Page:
Melanoma – What is It?

Melanoma is skin cancer that starts in the cells that make up the outer layer of the skin. It often develops in sun-exposed areas of the body, but can also appear on parts of the skin that have not been exposed to the sun.


Surgery to remove the melanoma and some normal-looking skin around it (a margin of safety) is the main treatment. Your doctor may also suggest chemotherapy.


A sore that won’t heal, a new spot or changes in an existing mole are signs you should see a doctor. You should also talk to your doctor if you have any other concerns, such as itching or bleeding. If you notice a change in any of your skin, look for the ABCDE rule: Asymmetry — the shape of one half of the growth doesn’t match the other; Borders — ragged, notched or uneven; Color – shades of tan, brown or black; Diameter — larger than 1/4 inch (6 millimeters); Evolving — it grows or changes in other ways over time.

If a suspicious area is suspected, the doctor may perform a biopsy by removing some of the tumour under local anaesthetic, sending it to a laboratory for testing. The test results will determine if it is melanoma and, if so, what stage it is at and what kind of treatment you need.

If melanoma is caught early, it’s very treatable. But if the cancer spreads, it can be harder to cure and is often fatal. That’s why it’s important to watch your skin and moles for any changes and visit your doctor for a professional skin exam – at least once a year, more frequently if you have a higher risk of developing skin cancer. Seek the care of a dermatologist who specialises in melanoma and other types of skin cancer.


For melanoma, doctors examine the skin and carefully check any spots that look different. If they think a spot is suspicious, they might remove it and send it away to be tested (biopsy).

Some melanomas have certain genetic changes that make them more likely to spread or recur. There are gene tests, such as DecisionDx-Melanoma, that can tell if your melanoma is likely to spread or return and help guide treatment. These tests are not yet widely available, but may be an option if your doctor recommends surgery or other treatments.

Your doctor will also consider the size and shape of the tumor and how far it has spread. They might use a handheld magnifying tool and check the area using a system called ABCDE to decide whether it is melanoma. They will also look at the edges of the tumor – normal moles have smooth, straight borders, while melanoma edges might be blurred or jagged and contain different shades of brown or pink.

If a melanoma has spread, your doctor might also test nearby lymph nodes (sentinel lymph node biopsy). They will do this by injecting a substance that outlines the location of lymph vessels in the area. A surgeon will then remove 1 or more sentinel lymph nodes to check for melanoma cells. These are called satellite tumors if they are found near the primary cancer and in-transit metastases if they are found in lymph nodes that are farther away from the primary melanoma.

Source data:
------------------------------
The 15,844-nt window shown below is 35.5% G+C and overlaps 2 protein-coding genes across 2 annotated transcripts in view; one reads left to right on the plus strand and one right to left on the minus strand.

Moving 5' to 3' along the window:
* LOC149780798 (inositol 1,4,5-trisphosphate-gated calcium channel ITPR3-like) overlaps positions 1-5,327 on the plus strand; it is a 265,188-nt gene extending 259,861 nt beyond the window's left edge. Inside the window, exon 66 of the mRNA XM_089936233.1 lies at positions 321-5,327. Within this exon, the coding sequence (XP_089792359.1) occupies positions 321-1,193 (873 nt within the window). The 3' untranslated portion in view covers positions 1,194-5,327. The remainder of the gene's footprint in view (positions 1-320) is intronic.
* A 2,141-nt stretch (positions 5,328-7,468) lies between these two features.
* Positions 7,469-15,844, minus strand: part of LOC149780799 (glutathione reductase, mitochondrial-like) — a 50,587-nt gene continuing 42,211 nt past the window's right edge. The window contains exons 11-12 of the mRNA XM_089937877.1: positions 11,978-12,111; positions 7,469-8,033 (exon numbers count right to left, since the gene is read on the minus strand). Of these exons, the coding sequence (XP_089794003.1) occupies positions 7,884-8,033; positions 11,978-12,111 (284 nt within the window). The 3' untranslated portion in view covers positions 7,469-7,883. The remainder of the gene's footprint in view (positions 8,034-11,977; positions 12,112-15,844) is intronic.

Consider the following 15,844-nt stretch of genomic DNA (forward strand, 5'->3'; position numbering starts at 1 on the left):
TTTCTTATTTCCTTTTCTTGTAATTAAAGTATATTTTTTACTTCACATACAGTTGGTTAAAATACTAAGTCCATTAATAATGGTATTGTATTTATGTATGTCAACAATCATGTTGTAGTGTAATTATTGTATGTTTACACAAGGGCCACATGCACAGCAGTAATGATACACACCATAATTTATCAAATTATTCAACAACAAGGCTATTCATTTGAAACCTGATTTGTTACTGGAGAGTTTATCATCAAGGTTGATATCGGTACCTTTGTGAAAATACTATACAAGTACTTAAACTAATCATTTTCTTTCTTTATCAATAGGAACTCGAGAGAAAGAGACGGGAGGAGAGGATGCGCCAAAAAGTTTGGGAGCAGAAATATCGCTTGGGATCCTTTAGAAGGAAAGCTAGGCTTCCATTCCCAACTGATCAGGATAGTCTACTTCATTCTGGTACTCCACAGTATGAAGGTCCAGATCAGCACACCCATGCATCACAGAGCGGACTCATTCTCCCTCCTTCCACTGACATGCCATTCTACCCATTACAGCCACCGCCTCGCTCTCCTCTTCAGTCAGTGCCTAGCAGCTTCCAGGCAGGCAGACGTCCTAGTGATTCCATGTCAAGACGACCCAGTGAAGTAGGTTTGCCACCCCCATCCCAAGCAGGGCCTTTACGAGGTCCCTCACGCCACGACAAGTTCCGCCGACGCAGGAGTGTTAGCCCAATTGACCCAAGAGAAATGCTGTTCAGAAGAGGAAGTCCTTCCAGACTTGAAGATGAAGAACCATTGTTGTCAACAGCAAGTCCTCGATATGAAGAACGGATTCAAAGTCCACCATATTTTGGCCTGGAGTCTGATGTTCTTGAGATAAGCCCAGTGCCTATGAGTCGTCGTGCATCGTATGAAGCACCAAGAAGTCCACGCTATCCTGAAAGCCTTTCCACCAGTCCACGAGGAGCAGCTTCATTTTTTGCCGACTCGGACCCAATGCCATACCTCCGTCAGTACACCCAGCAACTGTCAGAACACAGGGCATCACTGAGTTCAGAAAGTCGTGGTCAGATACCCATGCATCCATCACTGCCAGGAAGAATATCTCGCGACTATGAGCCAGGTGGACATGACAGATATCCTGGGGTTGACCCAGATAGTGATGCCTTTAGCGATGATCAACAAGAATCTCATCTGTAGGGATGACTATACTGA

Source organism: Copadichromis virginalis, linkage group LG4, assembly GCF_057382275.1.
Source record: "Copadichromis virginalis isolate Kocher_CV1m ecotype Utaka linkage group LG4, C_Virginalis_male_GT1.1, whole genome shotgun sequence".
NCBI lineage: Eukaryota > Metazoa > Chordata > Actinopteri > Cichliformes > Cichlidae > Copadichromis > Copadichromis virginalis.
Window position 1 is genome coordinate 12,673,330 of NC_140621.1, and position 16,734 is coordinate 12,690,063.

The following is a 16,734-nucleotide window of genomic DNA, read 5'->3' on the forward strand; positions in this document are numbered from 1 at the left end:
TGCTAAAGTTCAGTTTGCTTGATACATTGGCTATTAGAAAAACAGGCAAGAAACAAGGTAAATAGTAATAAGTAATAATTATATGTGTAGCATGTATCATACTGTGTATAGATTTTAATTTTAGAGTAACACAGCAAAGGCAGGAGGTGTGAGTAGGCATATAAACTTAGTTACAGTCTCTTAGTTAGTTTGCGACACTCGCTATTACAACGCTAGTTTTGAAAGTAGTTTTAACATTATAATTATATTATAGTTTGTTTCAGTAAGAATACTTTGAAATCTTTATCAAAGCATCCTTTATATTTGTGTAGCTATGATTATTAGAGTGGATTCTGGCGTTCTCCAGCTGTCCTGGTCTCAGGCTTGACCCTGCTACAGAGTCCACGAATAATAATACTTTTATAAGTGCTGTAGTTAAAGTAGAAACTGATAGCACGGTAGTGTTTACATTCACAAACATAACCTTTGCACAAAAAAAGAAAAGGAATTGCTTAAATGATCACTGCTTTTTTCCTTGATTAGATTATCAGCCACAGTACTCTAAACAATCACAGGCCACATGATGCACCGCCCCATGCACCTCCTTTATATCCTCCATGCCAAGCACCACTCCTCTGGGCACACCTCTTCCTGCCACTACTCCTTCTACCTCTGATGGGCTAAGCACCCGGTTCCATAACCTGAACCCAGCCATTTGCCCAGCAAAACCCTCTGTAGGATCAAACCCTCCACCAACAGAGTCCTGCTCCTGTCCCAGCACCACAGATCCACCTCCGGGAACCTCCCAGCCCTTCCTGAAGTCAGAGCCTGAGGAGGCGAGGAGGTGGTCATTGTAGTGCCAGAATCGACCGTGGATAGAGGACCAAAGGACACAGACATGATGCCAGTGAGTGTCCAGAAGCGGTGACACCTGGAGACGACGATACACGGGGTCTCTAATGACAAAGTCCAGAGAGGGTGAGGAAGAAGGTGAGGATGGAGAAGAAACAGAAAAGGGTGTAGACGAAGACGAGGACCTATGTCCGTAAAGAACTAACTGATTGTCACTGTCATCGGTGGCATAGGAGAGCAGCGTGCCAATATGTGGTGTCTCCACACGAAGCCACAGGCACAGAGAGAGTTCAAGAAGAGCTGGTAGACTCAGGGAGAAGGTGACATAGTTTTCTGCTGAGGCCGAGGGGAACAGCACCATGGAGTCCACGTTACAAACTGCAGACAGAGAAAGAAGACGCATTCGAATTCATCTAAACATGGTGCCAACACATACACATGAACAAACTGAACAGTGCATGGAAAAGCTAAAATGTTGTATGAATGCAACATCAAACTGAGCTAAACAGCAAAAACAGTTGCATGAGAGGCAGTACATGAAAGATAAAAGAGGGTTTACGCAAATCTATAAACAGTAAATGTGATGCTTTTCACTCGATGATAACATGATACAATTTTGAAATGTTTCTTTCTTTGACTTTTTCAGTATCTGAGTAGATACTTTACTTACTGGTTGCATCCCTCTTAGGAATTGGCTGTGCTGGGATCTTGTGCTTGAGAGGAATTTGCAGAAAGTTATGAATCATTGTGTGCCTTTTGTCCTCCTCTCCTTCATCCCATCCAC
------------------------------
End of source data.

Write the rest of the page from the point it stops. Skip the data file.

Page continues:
In most cases of melanoma, treatment involves surgery. Sometimes, radiation and chemotherapy are also used. Your doctor will advise you about what type of treatment is best for you based on the size and location of your melanoma, whether it has spread, and your general health.

The first step in deciding your treatment is finding out how far your melanoma has spread. This is called staging. To stage your melanoma, doctors will take a biopsy and perform staging scans. They will also check the lymph nodes around the melanoma. If a lymph node has a very small number of cancer cells, it may not need to be removed. If the melanoma is bigger or has spread, it is more important to remove the lymph node.

If a melanoma has spread, it is often necessary to have further treatments such as surgery, chemotherapy, and radiation therapy. If the melanoma is unresectable, doctors will usually recommend a chemotherapy drug such as dacarbazine (DTIC), or Temodar (temozolomide).

Other types of targeted therapies are now being used to treat some patients with metastatic melanoma. These drugs, such as larotrectinib (Vitrakvi) and entrectinib (Rozlytrek), target a specific genetic change, known as an NTRK fusion, found in many melanoma cells. The benefit of these drugs is that they do not affect healthy cells, so they reduce the side effects of standard chemotherapy.


The skin is the largest organ of the human body. It covers a person’s bones, muscles and internal organs and acts as a barrier against injury, infection and extremes of temperature. The outer layer is the epidermis, and beneath that is a thicker, fatty tissue called the hypodermis.

Melanoma usually occurs in sun-exposed areas of the body, especially the legs and arms. It is less common in the head, neck and torso. But it can develop anywhere on the body, even in parts that never see the sun.

Risk factors for melanoma include:

A history of previous melanoma or other skin cancer. A weakened immune system (from illness or certain medications). A condition called xeroderma pigmentosum, which increases a person’s chance of developing cancerous moles on sun-exposed parts of the body.

Some people are at higher risk for melanoma because of their race or ethnicity, the number and size of their moles, or their tendency to burn or freckle. But many people without any known risk factors also get melanoma. This suggests that other things increase a person’s chance of getting the disease, such as a certain gene mutation or a change in the way the immune system works. The best way to reduce your chance of getting melanoma is to practice good sun protection and go to the doctor regularly for a full skin examination.